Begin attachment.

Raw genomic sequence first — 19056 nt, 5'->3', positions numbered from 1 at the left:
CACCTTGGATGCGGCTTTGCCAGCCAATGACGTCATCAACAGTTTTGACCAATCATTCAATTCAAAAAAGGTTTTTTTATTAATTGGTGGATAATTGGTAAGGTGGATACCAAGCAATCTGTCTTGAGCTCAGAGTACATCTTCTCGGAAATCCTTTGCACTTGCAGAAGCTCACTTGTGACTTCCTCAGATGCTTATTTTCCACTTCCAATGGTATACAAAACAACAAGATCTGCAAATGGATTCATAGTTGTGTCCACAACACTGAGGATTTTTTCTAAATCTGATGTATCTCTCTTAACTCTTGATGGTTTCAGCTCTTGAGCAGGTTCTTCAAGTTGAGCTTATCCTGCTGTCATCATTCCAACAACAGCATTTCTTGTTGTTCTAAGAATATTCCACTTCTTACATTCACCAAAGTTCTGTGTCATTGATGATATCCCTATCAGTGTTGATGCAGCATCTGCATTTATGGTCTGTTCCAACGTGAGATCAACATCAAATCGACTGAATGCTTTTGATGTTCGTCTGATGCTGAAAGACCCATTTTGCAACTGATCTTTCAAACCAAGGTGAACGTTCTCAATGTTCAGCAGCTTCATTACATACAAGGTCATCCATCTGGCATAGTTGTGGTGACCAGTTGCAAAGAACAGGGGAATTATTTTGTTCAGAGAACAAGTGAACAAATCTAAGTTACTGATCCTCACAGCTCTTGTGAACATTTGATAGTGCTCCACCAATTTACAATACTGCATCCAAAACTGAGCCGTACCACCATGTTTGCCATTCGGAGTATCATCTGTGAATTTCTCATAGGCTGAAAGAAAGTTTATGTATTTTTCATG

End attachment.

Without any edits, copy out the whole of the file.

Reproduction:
Raw genomic sequence first — 19056 nt, 5'->3', positions numbered from 1 at the left:
CACCTTGGATGCGGCTTTGCCAGCCAATGACGTCATCAACAGTTTTGACCAATCATTCAATTCAAAAAAGGTTTTTTTATTAATTGGTGGATAATTGGTAAGGTGGATACCAAGCAATCTGTCTTGAGCTCAGAGTACATCTTCTCGGAAATCCTTTGCACTTGCAGAAGCTCACTTGTGACTTCCTCAGATGCTTATTTTCCACTTCCAATGGTATACAAAACAACAAGATCTGCAAATGGATTCATAGTTGTGTCCACAACACTGAGGATTTTTTCTAAATCTGATGTATCTCTCTTAACTCTTGATGGTTTCAGCTCTTGAGCAGGTTCTTCAAGTTGAGCTTATCCTGCTGTCATCATTCCAACAACAGCATTTCTTGTTGTTCTAAGAATATTCCACTTCTTACATTCACCAAAGTTCTGTGTCATTGATGATATCCCTATCAGTGTTGATGCAGCATCTGCATTTATGGTCTGTTCCAACGTGAGATCAACATCAAATCGACTGAATGCTTTTGATGTTCGTCTGATGCTGAAAGACCCATTTTGCAACTGATCTTTCAAACCAAGGTGAACGTTCTCAATGTTCAGCAGCTTCATTACATACAAGGTCATCCATCTGGCATAGTTGTGGTGACCAGTTGCAAAGAACAGGGGAATTATTTTGTTCAGAGAACAAGTGAACAAATCTAAGTTACTGATCCTCACAGCTCTTGTGAACATTTGATAGTGCTCCACCAATTTACAATACTGCATCCAAAACTGAGCCGTACCACCATGTTTGCCATTCGGAGTATCATCTGTGAATTTCTCATAGGCTGAAAGAAAGTTTATGTATTTTTCATG